Lots of interesting projects Wayne, really like the vintage radio.

Cheers,
Bill

waynebergman
11-13-2014, 01:51 AM
Yes darnthedog the frame is aluminum. I stuck with steel for the steer tubes and crowns but most of the bike will be made out of aluminum 6061. I like aluminum because its easy to cut and you dont have to paint it.

Yes Bill that radio is an old friend. I have a photo of me standing next to it in my diapers. I am guessing it wont be long and I will be next to it in diapers again. That radio just might out live us both. .....wayne

FrankCrank
11-13-2014, 07:23 AM
Hi Wayne,

Looking very good so far - don't see many attempts in aly by homebuild hackers.

I have a TIG welder also (DC only - no aly for me), and like to build stuff in stainless. TIG sure is good for bike type builds - shame others here don't get a chance to have a go with it.

A quick look on Wiki tells me 6061 loses around 80 percent of its strength in the weld area - so can I ask you about heat treatment - is it something you'll consider when completed - just curious :surprised:

flat
11-13-2014, 12:09 PM
If I'm still here by next year, I'll definitely do my best to acquire an affordable TIG welder for that stack of dimes look you have going Frank.

I'd like an ALU option, if the cash flow deepens (at least for non-structural welding) which unfortunately does not seem to include many AZ bike welds. There are lots of archive threads exploring, then dismissing it due to the expense of heat treating. My area has some factories and shops who do structural ALU welding. Maybe one of them could accept our parts and heat treat them for a reasonable fee.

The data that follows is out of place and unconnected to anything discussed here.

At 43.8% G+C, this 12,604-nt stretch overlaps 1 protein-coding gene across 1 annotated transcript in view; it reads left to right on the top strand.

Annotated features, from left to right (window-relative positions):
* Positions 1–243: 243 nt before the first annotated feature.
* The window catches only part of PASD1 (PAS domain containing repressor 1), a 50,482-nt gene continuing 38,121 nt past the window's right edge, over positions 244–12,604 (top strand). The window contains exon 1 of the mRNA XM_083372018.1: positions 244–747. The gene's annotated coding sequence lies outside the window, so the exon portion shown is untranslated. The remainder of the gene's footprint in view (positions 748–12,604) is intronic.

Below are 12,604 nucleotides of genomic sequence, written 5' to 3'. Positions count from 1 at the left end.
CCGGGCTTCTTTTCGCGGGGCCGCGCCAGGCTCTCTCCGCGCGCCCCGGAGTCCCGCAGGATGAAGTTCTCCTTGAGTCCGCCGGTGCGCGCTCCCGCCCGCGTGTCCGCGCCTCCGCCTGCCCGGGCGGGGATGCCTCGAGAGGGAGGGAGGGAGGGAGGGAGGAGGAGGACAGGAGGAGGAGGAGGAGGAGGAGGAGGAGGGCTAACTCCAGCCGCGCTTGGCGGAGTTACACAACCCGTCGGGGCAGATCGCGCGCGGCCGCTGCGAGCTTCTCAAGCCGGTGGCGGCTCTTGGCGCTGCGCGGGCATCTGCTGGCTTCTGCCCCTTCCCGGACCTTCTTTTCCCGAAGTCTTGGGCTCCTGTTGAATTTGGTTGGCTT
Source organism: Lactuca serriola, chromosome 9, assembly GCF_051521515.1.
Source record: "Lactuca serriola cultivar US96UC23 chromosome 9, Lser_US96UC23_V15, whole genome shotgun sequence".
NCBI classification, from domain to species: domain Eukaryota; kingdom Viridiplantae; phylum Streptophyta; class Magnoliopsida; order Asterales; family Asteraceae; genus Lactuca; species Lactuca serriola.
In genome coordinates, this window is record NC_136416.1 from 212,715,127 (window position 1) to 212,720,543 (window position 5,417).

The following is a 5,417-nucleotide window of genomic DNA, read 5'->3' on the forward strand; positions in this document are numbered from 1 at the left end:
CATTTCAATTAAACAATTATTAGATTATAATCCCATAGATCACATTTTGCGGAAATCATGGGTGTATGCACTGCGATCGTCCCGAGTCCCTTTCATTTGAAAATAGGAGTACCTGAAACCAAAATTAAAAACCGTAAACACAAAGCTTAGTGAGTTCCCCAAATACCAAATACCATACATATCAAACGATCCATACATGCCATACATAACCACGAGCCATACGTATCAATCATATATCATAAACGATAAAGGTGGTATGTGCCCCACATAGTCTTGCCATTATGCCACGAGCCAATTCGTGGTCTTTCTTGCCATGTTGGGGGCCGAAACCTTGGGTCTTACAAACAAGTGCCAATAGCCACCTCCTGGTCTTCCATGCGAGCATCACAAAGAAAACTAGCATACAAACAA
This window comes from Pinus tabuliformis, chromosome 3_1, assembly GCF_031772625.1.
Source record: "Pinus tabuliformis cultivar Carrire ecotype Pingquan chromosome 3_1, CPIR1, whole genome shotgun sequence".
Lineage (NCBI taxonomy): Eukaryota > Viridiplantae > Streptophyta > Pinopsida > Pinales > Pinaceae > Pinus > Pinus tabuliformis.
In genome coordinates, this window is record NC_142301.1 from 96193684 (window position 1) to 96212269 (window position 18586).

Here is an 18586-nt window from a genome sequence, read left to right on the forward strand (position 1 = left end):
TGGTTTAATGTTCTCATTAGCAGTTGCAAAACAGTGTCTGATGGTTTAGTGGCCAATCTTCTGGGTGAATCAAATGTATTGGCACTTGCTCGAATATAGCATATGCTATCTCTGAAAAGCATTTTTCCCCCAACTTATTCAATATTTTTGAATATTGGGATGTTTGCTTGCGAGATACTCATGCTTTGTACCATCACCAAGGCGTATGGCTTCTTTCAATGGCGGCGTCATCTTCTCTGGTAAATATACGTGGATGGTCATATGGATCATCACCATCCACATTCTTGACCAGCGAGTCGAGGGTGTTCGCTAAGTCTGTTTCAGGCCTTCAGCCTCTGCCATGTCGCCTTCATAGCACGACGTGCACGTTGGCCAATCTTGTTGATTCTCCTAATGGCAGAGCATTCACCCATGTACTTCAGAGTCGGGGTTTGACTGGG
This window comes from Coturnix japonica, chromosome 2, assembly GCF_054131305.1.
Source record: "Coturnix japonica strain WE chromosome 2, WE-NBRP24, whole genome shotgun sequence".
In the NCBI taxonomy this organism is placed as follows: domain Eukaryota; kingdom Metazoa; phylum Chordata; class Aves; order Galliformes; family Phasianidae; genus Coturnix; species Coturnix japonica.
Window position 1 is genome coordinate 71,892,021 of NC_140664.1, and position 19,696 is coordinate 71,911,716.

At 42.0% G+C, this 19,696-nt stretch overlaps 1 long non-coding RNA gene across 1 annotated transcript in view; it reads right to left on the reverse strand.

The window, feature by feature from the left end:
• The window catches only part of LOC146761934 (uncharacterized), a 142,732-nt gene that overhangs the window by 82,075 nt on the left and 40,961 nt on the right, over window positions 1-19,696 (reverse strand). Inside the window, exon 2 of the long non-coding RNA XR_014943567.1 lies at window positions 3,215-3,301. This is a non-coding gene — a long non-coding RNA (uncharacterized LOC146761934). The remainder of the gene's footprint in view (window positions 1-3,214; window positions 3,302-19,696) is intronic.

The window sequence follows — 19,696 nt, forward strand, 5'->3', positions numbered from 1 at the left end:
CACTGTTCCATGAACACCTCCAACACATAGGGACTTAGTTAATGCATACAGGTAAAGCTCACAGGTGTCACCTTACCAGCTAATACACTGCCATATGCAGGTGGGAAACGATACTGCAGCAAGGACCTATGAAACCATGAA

OTOH, total weight for Brad's Warrior was around 45 pounds. Although I haven't looked into it, it's possible that wheels and components make up much of that weight, leaving less of an advantage for using ALU over 1/16-inch steel. Anyone have the comparison facts?

I do like it though, Wayne, and understand your reasons for using ALU are not all about weight savings, but you (me too) like its looks, the workability it, and a surface that doesn't need painting if not subjected to uber-nasty elements. :rockon:

FrankCrank
11-13-2014, 07:51 PM
....I've heard that the low bake used during powder coating puts the strength back, but OP has said one reason for using aly is that it doesn't need painting, catch-22 I guess........

LongRider
11-13-2014, 09:28 PM
Unfortunately heat treating of Ali is a long laborious process meaning it takes many hours of high temps after which the part drops out of the bottom of the oven into a bath of glycol -- some use water but this tends to warp the part. Glycol for some reason cools the ali just a tad slower and reduces (but not eliminates) the chance for warpage. It is definitely not something that a powder coater or home enthusiast could ever do.

LongRider
11-13-2014, 09:56 PM
OTOH, total weight for Brad's Warrior was around 45 pounds. Although I haven't looked into it, it's possible that wheels and components make up much of that weight, leaving less of an advantage for using ALU over 1/16-inch steel. Anyone have the comparison facts?


I built acouple DeltaWolves out of ali and really enjoyed the process and learned a lot but have settled on ChroMoly as my metal of choice. Sure ali is lighter in weight but one needs to use twice the thickness of steel to get the strength needed thereby somewhat negating an weight savings. Ali is subject to stress fractures -- specially if not properly heat treated and imo if someone builds out of ali and does not heat treat, it is not "if" a catastrophic accident will be in your future but WHEN. I had 3 frames professionally heat treated 5-10 years ago for $550. Sure that is big bucks but I always use a very simple calculus = Is not doing (fill in the blank) going to be potentially worth my life?

I also just spent over $200 on a bike tail light -- the world's best bar none. DesignShine produces up to 800 in your face try to ignore this daylight red light lumens. Check it out at:
http://store.designshinelighting.com/

FrankCrank
11-14-2014, 04:53 AM